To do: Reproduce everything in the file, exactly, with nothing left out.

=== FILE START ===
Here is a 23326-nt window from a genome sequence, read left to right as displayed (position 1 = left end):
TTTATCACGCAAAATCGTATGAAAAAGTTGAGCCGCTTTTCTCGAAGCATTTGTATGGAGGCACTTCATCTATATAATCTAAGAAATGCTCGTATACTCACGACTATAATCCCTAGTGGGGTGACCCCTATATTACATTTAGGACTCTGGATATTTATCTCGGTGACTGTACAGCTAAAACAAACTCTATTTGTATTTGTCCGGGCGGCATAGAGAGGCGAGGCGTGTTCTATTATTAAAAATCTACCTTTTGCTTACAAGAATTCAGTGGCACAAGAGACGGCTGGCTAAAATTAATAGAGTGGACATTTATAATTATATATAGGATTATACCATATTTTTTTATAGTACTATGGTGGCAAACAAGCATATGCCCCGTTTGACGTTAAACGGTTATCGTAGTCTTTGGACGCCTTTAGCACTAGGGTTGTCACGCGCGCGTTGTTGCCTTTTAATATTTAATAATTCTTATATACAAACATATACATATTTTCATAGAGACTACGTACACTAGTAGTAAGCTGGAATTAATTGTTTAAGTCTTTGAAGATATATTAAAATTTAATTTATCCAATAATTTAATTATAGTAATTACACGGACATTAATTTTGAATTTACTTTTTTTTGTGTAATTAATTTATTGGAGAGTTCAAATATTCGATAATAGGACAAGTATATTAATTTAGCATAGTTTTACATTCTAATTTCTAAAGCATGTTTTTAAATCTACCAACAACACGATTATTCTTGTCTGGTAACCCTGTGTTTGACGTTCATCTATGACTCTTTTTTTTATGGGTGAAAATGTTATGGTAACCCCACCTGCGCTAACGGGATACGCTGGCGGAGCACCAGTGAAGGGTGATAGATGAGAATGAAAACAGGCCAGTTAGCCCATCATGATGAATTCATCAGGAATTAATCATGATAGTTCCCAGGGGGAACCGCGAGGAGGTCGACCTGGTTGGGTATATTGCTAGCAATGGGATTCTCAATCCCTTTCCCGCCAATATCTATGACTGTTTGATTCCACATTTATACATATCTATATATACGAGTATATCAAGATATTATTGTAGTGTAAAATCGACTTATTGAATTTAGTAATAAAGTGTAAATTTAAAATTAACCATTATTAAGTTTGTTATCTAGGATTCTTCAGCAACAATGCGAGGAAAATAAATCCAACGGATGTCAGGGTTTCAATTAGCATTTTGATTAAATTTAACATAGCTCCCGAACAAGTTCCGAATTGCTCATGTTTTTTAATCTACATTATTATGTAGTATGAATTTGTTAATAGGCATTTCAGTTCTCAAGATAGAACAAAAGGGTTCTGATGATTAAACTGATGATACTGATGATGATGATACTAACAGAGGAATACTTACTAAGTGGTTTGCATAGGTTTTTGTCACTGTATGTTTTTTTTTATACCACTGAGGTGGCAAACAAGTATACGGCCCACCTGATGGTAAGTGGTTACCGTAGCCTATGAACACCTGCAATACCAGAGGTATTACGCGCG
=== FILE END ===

Here is a 23326-nt window from a genome sequence, read left to right as displayed (position 1 = left end):
TTTATCACGCAAAATCGTATGAAAAAGTTGAGCCGCTTTTCTCGAAGCATTTGTATGGAGGCACTTCATCTATATAATCTAAGAAATGCTCGTATACTCACGACTATAATCCCTAGTGGGGTGACCCCTATATTACATTTAGGACTCTGGATATTTATCTCGGTGACTGTACAGCTAAAACAAACTCTATTTGTATTTGTCCGGGCGGCATAGAGAGGCGAGGCGTGTTCTATTATTAAAAATCTACCTTTTGCTTACAAGAATTCAGTGGCACAAGAGACGGCTGGCTAAAATTAATAGAGTGGACATTTATAATTATATATAGGATTATACCATATTTTTTTATAGTACTATGGTGGCAAACAAGCATATGCCCCGTTTGACGTTAAACGGTTATCGTAGTCTTTGGACGCCTTTAGCACTAGGGTTGTCACGCGCGCGTTGTTGCCTTTTAATATTTAATAATTCTTATATACAAACATATACATATTTTCATAGAGACTACGTACACTAGTAGTAAGCTGGAATTAATTGTTTAAGTCTTTGAAGATATATTAAAATTTAATTTATCCAATAATTTAATTATAGTAATTACACGGACATTAATTTTGAATTTACTTTTTTTTGTGTAATTAATTTATTGGAGAGTTCAAATATTCGATAATAGGACAAGTATATTAATTTAGCATAGTTTTACATTCTAATTTCTAAAGCATGTTTTTAAATCTACCAACAACACGATTATTCTTGTCTGGTAACCCTGTGTTTGACGTTCATCTATGACTCTTTTTTTTATGGGTGAAAATGTTATGGTAACCCCACCTGCGCTAACGGGATACGCTGGCGGAGCACCAGTGAAGGGTGATAGATGAGAATGAAAACAGGCCAGTTAGCCCATCATGATGAATTCATCAGGAATTAATCATGATAGTTCCCAGGGGGAACCGCGAGGAGGTCGACCTGGTTGGGTATATTGCTAGCAATGGGATTCTCAATCCCTTTCCCGCCAATATCTATGACTGTTTGATTCCACATTTATACATATCTATATATACGAGTATATCAAGATATTATTGTAGTGTAAAATCGACTTATTGAATTTAGTAATAAAGTGTAAATTTAAAATTAACCATTATTAAGTTTGTTATCTAGGATTCTTCAGCAACAATGCGAGGAAAATAAATCCAACGGATGTCAGGGTTTCAATTAGCATTTTGATTAAATTTAACATAGCTCCCGAACAAGTTCCGAATTGCTCATGTTTTTTAATCTACATTATTATGTAGTATGAATTTGTTAATAGGCATTTCAGTTCTCAAGATAGAACAAAAGGGTTCTGATGATTAAACTGATGATACTGATGATGATGATACTAACAGAGGAATACTTACTAAGTGGTTTGCATAGGTTTTTGTCACTGTATGTTTTTTTTTATACCACTGAGGTGGCAAACAAGTATACGGCCCACCTGATGGTAAGTGGTTACCGTAGCCTATGAACACCTGCAATACCAGAGGTATTACGCGCG